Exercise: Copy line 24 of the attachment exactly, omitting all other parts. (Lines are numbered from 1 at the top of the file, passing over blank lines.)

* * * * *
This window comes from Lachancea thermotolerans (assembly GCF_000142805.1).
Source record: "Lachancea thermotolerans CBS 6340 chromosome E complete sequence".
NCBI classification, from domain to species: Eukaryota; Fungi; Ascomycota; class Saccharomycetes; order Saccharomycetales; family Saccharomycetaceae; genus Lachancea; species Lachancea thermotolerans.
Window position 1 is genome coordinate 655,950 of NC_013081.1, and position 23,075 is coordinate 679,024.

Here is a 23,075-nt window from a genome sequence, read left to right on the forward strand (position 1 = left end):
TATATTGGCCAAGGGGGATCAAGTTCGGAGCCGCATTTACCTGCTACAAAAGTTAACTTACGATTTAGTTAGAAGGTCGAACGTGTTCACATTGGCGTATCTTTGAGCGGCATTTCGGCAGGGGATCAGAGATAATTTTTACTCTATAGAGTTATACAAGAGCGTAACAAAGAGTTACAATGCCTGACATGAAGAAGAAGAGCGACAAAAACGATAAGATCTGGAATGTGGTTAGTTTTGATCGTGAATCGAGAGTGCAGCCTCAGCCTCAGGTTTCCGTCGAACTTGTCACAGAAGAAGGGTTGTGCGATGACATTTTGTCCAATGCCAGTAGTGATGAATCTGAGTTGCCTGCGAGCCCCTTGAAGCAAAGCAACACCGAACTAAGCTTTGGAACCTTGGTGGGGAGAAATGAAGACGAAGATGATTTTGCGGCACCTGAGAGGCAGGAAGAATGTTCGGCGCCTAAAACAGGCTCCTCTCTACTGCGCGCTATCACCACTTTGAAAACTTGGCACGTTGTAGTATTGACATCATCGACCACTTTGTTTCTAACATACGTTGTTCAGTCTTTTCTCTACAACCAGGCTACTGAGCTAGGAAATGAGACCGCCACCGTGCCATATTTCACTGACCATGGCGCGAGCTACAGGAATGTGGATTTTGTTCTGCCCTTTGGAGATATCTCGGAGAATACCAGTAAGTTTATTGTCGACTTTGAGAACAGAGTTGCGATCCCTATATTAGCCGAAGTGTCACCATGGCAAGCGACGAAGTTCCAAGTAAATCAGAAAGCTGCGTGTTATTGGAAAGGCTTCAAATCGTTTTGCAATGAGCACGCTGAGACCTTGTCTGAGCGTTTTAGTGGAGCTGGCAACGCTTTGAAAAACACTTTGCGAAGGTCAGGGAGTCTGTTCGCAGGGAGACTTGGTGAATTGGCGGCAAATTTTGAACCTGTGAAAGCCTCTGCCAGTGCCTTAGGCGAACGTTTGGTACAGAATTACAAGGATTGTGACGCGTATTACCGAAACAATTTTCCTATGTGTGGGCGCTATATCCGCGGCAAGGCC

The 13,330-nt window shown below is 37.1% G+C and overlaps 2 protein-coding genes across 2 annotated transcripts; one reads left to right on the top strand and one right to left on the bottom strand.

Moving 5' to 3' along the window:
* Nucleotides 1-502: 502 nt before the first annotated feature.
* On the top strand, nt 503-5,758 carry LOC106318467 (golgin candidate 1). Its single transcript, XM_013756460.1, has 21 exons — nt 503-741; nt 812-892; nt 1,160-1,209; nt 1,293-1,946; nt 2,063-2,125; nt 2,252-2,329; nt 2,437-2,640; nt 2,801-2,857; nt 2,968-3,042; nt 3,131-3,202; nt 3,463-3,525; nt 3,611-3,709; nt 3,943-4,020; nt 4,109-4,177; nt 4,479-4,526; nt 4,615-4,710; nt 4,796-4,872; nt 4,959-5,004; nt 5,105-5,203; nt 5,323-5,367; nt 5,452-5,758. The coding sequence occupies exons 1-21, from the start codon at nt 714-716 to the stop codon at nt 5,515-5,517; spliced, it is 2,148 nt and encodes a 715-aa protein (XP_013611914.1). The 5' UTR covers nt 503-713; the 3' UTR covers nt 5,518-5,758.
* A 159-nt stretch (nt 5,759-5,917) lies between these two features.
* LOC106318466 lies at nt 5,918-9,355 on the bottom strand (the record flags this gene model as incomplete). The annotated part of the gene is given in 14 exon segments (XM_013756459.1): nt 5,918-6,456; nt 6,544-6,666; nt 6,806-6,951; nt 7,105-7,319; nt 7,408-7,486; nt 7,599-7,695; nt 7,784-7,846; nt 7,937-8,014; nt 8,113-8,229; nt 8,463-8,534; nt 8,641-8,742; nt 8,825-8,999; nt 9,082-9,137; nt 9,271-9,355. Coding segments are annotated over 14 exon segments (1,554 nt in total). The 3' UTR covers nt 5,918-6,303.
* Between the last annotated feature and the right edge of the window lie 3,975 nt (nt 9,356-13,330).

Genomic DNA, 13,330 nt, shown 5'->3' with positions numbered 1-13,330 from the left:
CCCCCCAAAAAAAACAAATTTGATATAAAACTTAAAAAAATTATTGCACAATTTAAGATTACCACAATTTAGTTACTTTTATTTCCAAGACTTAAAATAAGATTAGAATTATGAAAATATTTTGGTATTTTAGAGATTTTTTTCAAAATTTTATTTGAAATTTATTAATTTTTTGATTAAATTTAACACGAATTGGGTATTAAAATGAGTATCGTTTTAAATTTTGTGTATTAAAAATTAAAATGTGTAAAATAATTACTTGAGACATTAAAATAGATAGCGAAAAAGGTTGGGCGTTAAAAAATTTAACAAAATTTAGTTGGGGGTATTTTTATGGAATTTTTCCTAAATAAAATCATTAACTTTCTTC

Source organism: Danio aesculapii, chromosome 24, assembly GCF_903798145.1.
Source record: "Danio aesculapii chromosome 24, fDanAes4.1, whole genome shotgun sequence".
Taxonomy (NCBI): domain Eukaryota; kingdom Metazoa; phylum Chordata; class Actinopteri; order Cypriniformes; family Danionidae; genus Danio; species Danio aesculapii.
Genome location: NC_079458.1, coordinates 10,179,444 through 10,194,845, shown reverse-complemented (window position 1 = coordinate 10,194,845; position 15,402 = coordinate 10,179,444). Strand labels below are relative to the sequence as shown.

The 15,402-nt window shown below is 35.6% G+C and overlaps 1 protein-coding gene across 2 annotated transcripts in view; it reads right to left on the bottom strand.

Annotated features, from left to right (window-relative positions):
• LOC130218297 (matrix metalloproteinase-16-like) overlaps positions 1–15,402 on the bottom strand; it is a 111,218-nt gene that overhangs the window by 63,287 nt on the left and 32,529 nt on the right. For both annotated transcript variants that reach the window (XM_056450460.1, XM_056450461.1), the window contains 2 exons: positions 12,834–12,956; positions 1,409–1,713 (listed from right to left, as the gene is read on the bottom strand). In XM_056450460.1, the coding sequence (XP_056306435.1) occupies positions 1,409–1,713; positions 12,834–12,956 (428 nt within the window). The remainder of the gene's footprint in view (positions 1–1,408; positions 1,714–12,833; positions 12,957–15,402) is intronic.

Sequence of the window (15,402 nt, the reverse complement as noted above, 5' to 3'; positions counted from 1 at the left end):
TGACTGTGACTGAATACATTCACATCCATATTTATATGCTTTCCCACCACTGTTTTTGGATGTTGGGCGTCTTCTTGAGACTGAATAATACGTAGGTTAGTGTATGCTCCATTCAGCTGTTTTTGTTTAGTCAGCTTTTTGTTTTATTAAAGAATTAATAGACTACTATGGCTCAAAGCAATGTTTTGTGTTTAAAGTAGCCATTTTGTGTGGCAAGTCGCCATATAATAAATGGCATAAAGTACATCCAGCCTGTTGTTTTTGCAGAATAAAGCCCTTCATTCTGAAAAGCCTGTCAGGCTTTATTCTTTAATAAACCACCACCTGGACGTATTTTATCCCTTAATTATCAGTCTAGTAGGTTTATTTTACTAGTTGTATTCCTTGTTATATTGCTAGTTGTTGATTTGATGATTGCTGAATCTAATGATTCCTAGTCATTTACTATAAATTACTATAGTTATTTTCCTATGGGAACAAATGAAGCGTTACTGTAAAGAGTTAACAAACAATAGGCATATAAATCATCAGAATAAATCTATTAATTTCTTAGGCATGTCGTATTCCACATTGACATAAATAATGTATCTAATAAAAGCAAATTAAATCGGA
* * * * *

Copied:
TGACTGTGACTGAATACATTCACATCCATATTTATATGCTTTCCCACCACTGTTTTTGGATGTTGGGCGTCTTCTTGAGACTGAATAATACGTAGGTTAGTGTATGCTCCATTCAGCTGTTTTTGTTTAGTCAGCTTTTTGTTTTATTAAAGAATTAATAGACTACTATGGCTCAAAGCAATGTTTTGTGTTTAAAGTAGCCATTTTGTGTGGCAAGTCGCCATATAATAAATGGCATAAAGTACATCCAGCCTGTTGTTTTTGCAGAATAAAGCCCTTCATTCTGAAAAGCCTGTCAGGCTTTATTCTTTAATAAACCACCACCTGGACGTATTTTATCCCTTAATTATCAGTCTAGTAGGTTTATTTTACTAGTTGTATTCCTTGTTATATTGCTAGTTGTTGATTTGATGATTGCTGAATCTAATGATTCCTAGTCATTTACTATAAATTACTATAGTTATTTTCCTATGGGAACAAATGAAGCGTTACTGTAAAGAGTTAACAAACAATAGGCATATAAATCATCAGAATAAATCTATTAATTTCTTAGGCATGTCGTATTCCACATTGACATAAATAATGTATCTAATAAAAGCAAATTAAATCGGA